Last year, when the COVID-19 pandemic changed innumerable lives, the food-service industry was hit especially hard. Out of all of the jobs lost throughout the nation in March 2020, restaurant and bar positions accounted for more than half — about 417,000 jobs lost, according to the U.S. Department of Labor’s March 2020 report.
Gene and Lou Turner, partners and veterans of the food-service industry, were part of those statistics.
Both were laid off after the pandemic began, but they decided to make the most of their situation with a new venture.
“We wanted people to be able to create and curate the same chef-quality meals that we were making at home during quarantine,” Lou tells CityBeat. Their goal was an accessible, luxury dining experience, and MOXY was born.
Though MOXY had its first pop-up in 2019 with Lou making cocktail-inspired pastries, the current model launched on Jan. 3. MOXY has various meal kit offerings, including a Thursday Pasta Kit that features two starters, sourdough focaccia and radicchio salad, a main dish — ricotta gnocchi, currently —and a dessert. Chai banana pudding has been a recent offering. There is also a Friday Family Meal, Weekend Box and Vegetarian Kit.
Lou, a rural Pennsylvania native, does most of the pastry and dessert making.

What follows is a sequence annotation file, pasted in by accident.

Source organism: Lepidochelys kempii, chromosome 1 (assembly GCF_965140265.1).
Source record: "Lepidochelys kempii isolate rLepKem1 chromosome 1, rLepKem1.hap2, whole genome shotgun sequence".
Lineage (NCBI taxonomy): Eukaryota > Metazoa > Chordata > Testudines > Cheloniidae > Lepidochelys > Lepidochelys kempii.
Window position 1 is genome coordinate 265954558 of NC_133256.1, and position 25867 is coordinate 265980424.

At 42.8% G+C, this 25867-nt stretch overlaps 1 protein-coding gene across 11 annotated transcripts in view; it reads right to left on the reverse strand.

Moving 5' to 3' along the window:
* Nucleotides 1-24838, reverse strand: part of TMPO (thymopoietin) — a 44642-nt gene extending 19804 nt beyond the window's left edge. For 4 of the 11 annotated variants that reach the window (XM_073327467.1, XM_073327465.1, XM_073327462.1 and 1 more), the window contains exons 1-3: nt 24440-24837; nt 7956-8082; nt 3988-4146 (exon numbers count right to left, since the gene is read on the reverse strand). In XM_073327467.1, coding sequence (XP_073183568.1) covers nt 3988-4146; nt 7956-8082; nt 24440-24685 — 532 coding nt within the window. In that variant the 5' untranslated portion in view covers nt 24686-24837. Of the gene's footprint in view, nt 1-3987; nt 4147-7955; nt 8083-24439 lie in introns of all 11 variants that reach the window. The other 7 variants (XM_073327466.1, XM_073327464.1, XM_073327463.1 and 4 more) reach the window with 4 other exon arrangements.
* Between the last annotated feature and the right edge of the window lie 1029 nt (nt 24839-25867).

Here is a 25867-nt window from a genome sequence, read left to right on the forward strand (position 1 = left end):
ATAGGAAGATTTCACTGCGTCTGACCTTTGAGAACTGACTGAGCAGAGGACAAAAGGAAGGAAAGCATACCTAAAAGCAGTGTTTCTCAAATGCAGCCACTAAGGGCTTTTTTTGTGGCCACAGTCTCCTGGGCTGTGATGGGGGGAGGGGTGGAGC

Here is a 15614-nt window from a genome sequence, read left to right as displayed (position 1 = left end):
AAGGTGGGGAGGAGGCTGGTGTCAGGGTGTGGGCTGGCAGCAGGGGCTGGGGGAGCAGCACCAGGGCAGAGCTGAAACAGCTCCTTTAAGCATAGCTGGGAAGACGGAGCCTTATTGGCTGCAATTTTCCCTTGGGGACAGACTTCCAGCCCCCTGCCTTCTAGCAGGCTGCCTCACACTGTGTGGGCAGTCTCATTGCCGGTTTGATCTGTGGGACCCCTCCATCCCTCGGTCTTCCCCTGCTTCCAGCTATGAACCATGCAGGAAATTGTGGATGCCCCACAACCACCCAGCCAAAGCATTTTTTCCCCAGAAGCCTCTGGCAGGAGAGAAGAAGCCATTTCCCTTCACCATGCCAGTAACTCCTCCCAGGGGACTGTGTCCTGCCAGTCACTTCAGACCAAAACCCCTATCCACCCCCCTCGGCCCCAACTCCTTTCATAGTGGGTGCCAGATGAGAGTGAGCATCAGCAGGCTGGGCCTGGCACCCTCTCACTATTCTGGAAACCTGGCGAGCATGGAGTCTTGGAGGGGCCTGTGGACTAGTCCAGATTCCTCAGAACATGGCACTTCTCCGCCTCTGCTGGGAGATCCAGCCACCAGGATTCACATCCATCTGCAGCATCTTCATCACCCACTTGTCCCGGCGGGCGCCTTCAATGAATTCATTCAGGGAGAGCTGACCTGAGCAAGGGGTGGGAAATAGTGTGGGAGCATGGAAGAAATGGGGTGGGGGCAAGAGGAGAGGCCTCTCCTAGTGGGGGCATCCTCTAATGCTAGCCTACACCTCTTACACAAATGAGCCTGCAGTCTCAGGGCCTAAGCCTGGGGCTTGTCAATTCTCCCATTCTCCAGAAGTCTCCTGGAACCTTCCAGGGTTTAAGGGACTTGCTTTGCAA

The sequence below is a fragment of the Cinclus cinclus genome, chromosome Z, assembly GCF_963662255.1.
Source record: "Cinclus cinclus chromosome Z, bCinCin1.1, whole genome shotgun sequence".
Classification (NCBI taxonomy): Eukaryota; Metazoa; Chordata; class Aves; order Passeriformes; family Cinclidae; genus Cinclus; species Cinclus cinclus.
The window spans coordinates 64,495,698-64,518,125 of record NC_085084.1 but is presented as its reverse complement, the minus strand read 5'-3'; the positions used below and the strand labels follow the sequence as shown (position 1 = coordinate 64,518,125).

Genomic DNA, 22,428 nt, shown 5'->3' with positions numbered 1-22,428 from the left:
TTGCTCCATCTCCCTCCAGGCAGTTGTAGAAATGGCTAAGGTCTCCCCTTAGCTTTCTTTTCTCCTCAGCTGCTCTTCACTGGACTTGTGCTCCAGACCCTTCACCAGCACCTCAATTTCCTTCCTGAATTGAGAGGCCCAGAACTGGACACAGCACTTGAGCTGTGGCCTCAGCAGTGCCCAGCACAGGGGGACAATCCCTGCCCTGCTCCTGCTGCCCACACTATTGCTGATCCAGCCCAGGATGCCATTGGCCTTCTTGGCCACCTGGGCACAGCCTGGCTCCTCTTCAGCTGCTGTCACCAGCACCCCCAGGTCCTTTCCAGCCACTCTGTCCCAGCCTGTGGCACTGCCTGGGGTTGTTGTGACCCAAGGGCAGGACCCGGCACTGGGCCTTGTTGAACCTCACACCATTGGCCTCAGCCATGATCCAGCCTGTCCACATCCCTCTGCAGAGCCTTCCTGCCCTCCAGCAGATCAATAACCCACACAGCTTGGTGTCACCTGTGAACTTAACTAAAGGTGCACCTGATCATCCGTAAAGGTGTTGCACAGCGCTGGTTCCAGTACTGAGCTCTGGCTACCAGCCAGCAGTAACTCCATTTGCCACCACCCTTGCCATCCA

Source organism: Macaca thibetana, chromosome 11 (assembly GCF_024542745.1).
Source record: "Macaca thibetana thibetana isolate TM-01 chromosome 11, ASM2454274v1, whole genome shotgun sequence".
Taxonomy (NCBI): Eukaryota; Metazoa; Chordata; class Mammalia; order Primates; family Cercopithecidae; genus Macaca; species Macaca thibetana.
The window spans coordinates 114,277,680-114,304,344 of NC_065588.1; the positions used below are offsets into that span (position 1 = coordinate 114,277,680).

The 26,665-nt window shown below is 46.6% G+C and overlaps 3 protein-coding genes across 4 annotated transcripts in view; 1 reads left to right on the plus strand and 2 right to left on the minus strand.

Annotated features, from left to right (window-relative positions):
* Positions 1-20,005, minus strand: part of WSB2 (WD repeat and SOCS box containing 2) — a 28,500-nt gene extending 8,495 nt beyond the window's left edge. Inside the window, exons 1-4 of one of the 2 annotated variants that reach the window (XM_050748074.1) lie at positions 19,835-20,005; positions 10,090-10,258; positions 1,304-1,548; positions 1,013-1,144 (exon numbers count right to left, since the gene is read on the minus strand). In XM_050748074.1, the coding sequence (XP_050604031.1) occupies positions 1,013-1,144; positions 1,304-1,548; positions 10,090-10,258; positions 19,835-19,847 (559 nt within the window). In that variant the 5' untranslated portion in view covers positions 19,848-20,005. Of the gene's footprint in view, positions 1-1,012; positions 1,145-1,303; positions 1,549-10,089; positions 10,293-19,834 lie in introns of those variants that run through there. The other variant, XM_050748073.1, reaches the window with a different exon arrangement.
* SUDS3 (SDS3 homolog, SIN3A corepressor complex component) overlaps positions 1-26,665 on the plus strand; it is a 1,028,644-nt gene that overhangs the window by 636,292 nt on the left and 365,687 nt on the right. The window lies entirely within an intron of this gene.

“It’s mostly food that both of us remember growing up and bringing some elegance to it,” Lou says.
Lou, 25, began her food service career at Eli’s BBQ, where she fell in love with cooking. She went on to work with Jose Salazar, the chef behind local restaurants Mita's, Salazar and Goose & Elder, for a few years and then began cocktail bartending.
Her partner Gene, 33, most notably worked at Boca for three years as the sous chef.
“It’s an extremely hard [area] to work in,” Lou says of the food-service industry. “I always found comfort in the chaos, but it’s a hard way to live.”
Currently, Lou and Gene run MOXY themselves.
“Gene wakes up around 5:30 a.m. and goes to the Incubator from 6 to 6, usually,” Lou says. The “incubator” she’s referring to is the Incubator Kitchen Collective in Newport, a local nonprofit organization that helps local food businesses hit the ground running. “I wake up around 9 or 10, do office work, and then I work on graphics.”
She then heads to her part-time job, and when she gets off at 11 p.m., she’ll go to the Incubator to make pastries until 5 a.m., a schedule that is a testament to their years in the service industry. Lou used to work 90 hours a week as a sous chef, but she wanted something different.
“I never got the opportunity to be a manager or a leader,” Lou says. “When you're young and you're female, it's so hard to get (those) jobs. I kind of just realized that it was going to get to the point where we would have to run our own stuff to move up. That there was no ceiling that I could reach anymore.”
Lou says that family member’s dog was named Moxy, which is where the name came from.
“It’s actually like a '60s term that means ‘women that have grit, women that have moxy,’” Lou told me. “We (want) to be the community mom, we (want) to be of and for the people.”